made in HK vertical posterThe Hong Kong of 1997 becomes teenage wasteland for the trio at the centre of Fruit Chan’s urgent yet melancholy debut, Made in Hong Kong (香港製造). Made on a shoestring budget using cast off film and starring then unknowns, Chan’s New Wave inflected meditation on dead end youth is imbued with the sense of endings – illness, suicide, murder, and despair dominate the lives of these young people who ought to be beginning to live but find their paths constantly blocked. The world is changing, but far from possibility the future holds only confusion and anxiety for those left hanging in constant uncertainty.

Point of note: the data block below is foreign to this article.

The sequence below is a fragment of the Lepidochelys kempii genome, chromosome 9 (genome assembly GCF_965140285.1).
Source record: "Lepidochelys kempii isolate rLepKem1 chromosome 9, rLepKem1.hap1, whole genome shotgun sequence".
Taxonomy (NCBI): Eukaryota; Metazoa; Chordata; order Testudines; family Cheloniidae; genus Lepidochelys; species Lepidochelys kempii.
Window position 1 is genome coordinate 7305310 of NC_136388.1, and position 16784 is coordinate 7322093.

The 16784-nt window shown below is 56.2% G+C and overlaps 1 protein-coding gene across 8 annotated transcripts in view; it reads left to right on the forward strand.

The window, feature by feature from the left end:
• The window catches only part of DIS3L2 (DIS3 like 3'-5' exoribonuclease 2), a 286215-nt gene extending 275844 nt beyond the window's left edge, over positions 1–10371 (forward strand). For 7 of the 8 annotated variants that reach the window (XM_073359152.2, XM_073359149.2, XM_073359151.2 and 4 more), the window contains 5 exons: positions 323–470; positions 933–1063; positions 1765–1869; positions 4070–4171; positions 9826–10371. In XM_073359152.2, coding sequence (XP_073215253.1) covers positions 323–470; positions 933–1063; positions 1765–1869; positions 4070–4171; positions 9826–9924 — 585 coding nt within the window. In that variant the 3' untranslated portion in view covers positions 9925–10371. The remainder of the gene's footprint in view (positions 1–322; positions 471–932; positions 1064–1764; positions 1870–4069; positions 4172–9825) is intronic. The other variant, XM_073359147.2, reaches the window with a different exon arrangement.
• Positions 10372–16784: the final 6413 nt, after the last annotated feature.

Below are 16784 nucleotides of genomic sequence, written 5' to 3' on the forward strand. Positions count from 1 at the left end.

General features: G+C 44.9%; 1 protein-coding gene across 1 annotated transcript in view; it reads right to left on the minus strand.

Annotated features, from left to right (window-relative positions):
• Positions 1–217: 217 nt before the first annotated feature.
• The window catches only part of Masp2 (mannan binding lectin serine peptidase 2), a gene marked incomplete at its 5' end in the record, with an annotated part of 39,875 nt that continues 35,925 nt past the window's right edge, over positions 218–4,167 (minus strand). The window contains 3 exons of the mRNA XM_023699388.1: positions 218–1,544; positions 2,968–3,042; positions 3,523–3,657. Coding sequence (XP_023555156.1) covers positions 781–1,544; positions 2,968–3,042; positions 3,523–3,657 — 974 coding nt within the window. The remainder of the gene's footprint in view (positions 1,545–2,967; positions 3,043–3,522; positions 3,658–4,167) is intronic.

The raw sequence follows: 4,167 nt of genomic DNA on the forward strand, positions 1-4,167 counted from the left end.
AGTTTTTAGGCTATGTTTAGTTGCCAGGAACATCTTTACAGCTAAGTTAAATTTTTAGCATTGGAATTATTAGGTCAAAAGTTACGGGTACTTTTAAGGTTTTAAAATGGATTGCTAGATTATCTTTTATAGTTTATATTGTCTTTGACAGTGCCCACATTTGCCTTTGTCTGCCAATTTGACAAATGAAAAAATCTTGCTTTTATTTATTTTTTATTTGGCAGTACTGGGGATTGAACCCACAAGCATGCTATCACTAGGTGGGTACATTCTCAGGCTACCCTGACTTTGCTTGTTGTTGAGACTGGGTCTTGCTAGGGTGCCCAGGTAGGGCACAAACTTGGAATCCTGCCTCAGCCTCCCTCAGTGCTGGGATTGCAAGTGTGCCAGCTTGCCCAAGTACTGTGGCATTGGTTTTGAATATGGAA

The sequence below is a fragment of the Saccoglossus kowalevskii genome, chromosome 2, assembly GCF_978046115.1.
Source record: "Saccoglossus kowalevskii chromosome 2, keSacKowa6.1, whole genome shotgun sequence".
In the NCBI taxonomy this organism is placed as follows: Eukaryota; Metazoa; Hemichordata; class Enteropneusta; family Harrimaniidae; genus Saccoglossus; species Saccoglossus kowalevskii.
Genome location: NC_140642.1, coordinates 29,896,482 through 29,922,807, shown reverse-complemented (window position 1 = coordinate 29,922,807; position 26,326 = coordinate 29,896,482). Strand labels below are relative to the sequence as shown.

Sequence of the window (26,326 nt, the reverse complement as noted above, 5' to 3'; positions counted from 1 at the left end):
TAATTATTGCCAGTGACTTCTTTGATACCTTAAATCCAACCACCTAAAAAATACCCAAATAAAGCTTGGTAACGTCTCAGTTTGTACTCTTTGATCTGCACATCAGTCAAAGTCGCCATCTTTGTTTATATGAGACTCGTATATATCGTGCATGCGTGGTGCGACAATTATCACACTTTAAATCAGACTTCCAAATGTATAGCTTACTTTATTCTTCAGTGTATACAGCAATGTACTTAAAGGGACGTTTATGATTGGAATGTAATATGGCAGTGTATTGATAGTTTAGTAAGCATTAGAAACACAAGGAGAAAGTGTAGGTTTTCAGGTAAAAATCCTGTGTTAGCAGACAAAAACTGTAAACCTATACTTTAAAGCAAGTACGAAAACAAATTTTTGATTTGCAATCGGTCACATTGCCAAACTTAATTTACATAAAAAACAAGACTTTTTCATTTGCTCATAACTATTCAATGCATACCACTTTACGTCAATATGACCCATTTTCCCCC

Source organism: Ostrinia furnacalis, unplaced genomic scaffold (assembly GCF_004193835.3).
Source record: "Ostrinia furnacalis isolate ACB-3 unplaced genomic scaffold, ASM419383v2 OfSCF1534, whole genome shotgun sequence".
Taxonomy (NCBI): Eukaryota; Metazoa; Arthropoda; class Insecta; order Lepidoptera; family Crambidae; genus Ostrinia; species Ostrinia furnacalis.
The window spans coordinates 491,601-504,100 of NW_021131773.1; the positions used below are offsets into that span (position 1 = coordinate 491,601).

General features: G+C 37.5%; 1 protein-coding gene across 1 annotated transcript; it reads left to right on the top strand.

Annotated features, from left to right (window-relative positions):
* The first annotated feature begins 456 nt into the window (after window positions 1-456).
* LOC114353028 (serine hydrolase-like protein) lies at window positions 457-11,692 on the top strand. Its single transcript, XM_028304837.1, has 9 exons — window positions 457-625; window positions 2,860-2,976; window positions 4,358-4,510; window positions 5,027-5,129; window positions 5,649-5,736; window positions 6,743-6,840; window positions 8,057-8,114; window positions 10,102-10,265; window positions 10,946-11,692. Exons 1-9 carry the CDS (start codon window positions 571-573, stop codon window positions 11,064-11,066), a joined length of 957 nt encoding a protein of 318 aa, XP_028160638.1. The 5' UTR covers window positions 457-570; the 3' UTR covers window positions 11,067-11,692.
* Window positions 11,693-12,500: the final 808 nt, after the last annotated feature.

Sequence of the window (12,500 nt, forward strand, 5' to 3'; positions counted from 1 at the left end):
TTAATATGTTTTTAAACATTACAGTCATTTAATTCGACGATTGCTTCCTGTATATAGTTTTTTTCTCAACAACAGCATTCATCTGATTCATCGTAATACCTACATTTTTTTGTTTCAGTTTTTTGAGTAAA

Autumn Moon (Sam Lee), our narrator, is a boy fighting to become a man but too afraid to leave his adolescence behind even if he knew how. Living alone with his mother (Doris Chow Yan-Wah) after his father abandoned the family, Moon is a high school drop out with no real job who spends his time playing basketball with the neighbourhood kids and running petty errands for small scale Triad Big Brother Wing (Sang Chan). Already indulging in a hero complex, Moon is friends with and the de facto protector of a young man with learning difficulties, Sylvester (Wenders Li), who has been disowned by his birth family and is constantly picked on, beaten up, and molested by the local high schoolers. Taking Sylvester with him on a job one day, Moon runs into Mrs. Lam (Carol Lam Kit-Fong) whose debt he’s supposed to collect but when Sylvester has one of his frequent nosebleeds on seeing Mrs Lam’s beautiful daughter, Ping (Neiky Yim Hui-Chi), Mrs. Lam manages to send them packing. Nevertheless, Sylvester and Moon end up becoming friends with Ping and enjoying the last days of Hong Kong together, engaged in a maudlin exploration of teenage mortality pangs.